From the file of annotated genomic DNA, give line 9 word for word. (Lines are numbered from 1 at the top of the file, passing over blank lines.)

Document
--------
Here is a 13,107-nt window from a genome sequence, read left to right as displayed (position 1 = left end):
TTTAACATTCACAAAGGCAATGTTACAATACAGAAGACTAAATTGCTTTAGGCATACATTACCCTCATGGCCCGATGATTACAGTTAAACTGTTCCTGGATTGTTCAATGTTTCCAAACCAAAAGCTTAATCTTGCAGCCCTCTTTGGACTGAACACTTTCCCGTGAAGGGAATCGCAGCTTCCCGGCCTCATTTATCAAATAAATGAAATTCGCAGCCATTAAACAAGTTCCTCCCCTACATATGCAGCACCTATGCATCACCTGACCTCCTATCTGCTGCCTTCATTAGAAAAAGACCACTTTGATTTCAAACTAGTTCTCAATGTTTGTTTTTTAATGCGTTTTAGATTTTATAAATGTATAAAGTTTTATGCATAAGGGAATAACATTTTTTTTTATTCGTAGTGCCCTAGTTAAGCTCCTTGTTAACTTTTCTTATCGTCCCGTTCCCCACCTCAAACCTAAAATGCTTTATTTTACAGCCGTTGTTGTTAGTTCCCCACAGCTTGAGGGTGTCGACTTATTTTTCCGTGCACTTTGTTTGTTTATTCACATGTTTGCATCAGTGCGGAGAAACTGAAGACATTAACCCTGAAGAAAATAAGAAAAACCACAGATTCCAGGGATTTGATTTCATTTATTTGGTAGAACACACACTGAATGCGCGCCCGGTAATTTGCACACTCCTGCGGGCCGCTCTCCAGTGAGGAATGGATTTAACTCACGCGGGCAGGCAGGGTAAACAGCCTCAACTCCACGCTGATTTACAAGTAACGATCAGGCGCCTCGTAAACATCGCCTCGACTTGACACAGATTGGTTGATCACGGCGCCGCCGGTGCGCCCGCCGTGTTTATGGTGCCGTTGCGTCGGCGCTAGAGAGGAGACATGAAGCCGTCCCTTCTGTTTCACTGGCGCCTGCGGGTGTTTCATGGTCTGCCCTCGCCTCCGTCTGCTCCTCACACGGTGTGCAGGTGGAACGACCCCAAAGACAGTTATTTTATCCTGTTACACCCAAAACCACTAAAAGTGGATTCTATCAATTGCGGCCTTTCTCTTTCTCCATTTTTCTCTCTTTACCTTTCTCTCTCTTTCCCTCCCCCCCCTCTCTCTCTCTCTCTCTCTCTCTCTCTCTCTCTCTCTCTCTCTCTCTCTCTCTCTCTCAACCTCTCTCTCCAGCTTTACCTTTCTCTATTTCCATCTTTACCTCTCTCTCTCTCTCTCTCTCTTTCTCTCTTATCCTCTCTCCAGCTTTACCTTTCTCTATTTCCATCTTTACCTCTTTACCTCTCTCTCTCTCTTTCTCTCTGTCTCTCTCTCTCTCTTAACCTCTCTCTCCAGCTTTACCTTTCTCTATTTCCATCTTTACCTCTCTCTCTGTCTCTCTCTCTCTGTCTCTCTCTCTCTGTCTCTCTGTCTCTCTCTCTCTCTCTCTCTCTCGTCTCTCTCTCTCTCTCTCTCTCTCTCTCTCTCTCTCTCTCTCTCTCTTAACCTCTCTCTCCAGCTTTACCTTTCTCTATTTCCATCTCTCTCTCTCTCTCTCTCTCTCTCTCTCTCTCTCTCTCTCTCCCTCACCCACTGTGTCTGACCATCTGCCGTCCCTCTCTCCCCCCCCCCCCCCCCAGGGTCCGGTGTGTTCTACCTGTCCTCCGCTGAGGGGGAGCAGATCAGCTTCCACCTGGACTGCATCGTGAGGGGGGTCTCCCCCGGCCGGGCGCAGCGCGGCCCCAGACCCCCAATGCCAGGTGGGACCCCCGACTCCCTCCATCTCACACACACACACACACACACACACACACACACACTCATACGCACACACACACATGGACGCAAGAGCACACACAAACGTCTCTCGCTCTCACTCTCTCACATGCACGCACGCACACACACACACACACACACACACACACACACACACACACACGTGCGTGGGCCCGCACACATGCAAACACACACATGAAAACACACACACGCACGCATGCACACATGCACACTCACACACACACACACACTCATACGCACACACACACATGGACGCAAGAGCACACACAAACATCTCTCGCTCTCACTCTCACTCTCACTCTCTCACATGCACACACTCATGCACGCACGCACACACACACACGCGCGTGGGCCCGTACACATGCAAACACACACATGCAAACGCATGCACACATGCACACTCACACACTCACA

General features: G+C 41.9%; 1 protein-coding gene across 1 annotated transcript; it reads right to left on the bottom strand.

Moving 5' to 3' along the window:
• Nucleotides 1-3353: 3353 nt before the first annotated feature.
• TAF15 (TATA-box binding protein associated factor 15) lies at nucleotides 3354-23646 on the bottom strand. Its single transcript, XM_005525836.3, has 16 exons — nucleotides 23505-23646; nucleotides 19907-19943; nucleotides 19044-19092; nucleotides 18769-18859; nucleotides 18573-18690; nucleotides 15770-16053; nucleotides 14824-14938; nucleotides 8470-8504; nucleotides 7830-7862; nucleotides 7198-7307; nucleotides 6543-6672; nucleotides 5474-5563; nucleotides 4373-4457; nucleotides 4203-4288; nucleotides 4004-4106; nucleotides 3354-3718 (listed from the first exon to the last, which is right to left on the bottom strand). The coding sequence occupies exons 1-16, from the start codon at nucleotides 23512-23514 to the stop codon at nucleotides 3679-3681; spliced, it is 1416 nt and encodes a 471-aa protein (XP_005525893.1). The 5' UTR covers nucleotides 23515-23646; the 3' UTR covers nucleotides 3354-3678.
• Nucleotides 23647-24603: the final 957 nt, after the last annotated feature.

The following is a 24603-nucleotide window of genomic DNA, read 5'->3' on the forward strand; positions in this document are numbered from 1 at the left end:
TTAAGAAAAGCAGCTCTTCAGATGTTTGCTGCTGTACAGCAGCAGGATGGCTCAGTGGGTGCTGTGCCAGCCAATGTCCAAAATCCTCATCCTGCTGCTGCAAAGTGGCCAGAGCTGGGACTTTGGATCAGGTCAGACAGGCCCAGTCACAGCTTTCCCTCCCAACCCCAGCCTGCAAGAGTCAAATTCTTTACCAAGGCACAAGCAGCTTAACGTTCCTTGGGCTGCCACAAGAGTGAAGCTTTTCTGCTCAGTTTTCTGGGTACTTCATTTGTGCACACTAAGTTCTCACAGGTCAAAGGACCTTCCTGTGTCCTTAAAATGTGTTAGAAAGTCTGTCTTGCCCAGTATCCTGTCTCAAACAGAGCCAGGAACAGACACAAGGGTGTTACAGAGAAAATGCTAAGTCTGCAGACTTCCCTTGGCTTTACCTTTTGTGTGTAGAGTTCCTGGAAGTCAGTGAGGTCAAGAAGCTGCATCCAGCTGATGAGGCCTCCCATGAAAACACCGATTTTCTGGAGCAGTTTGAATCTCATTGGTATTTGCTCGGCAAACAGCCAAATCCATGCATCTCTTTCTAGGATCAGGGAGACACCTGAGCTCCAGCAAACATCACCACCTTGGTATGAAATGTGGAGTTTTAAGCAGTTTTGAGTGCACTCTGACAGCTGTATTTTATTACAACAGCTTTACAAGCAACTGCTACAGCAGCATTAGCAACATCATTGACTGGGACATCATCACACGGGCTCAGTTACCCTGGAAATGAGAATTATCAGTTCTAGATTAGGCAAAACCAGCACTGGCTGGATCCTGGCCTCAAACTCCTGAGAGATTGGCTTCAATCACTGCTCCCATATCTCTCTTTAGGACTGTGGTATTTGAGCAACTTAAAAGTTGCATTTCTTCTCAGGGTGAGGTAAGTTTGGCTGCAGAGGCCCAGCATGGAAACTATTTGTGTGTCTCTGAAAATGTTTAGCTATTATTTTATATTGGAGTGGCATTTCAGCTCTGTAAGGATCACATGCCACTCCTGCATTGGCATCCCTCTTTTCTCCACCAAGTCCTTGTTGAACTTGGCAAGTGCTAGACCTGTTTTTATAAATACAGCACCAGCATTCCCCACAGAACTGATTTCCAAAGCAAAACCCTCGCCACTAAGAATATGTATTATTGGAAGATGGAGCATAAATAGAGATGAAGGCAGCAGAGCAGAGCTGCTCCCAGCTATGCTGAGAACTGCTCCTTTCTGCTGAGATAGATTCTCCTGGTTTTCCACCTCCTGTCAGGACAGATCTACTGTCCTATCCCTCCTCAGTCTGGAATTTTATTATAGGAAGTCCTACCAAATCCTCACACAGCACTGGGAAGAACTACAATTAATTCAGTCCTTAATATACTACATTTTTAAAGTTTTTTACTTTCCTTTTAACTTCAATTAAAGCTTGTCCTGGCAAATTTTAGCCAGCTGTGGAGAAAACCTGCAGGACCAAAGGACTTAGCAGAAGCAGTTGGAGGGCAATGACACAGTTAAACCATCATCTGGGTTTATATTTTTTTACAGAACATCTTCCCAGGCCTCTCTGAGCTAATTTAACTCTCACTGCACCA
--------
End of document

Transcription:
TTAAGAAAAGCAGCTCTTCAGATGTTTGCTGCTGTACAGCAGCAGGATGGCTCAGTGGGTGCTGTGCCAGCCAATGTCCAAAATCCTCATCCTGCTGCTGCAAAGTGGCCAGAGCTGGGACTTTGGATCAGGTCAGACAGGCCCAGTCACAGCTTTCCCTCCCAACCCCAGCCTGCAAGAGTCAAATTCTTTACCAAGGCACAAGCAGCTTAACGTTCCTTGGGCTGCCACAAGAGTGAAGCTTTTCTGCTCAGTTTTCTGGGTACTTCATTTGTGCACACTAAGTTCTCACAGGTCAAAGGACCTTCCTGTGTCCTTAAAATGTGTTAGAAAGTCTGTCTTGCCCAGTATCCTGTCTCAAACAGAGCCAGGAACAGACACAAGGGTGTTACAGAGAAAATGCTAAGTCTGCAGACTTCCCTTGGCTTTACCTTTTGTGTGTAGAGTTCCTGGAAGTCAGTGAGGTCAAGAAGCTGCATCCAGCTGATGAGGCCTCCCATGAAAACACCGATTTTCTGGAGCAGTTTGAATCTCATTGGTATTTGCTCGGCAAACAGCCAAATCCATGCATCTCTTTCTAGGATCAGGGAGACACCTGAGCTCCAGCAAACATCACCACCTTGGTATGAAATGTGGAGTTTTAAGCAGTTTTGAGTGCACTCTGACAGCTGTATTTTATTACAACAGCTTTACAAGCAACTGCTACAGCAGCATTAGCAACATCATTGACTGGGACATCATCACACGGGCTCAGTTACCCTGGAAATGAGAATTATCAGTTCTAGATTAGGCAAAACCAGCACTGGCTGGATCCTGGCCTCAAACTCCTGAGAGATTGGCTTCAATCACTGCTCCCATATCTCTCTTTAGGACTGTGGTATTTGAGCAACTTAAAAGTTGCATTTCTTCTCAGGGTGAGGTAAGTTTGGCTGCAGAGGCCCAGCATGGAAACTATTTGTGTGTCTCTGAAAATGTTTAGCTATTATTTTATATTGGAGTGGCATTTCAGCTCTGTAAGGATCACATGCCACTCCTGCATTGGCATCCCTCTTTTCTCCACCAAGTCCTTGTTGAACTTGGCAAGTGCTAGACCTGTTTTTATAAATACAGCACCAGCATTCCCCACAGAACTGATTTCCAAAGCAAAACCCTCGCCACTAAGAATATGTATTATTGGAAGATGGAGCATAAATAGAGATGAAGGCAGCAGAGCAGAGCTGCTCCCAGCTATGCTGAGAACTGCTCCTTTCTGCTGAGATAGATTCTCCTGGTTTTCCACCTCCTGTCAGGACAGATCTACTGTCCTATCCCTCCTCAGTCTGGAATTTTATTATAGGAAGTCCTACCAAATCCTCACACAGCACTGGGAAGAACTACAATTAATTCAGTCCTTAATATACTACATTTTTAAAGTTTTTTACTTTCCTTTTAACTTCAATTAAAGCTTGTCCTGGCAAATTTTAGCCAGCTGTGGAGAAAACCTGCAGGACCAAAGGACTTAGCAGAAGCAGTTGGAGGGCAATGACACAGTTAAACCATCATCTGGGTTTATATTTTTTTACAGAACATCTTCCCAGGCCTCTCTGAGCTAATTTAACTCTCACTGCACCA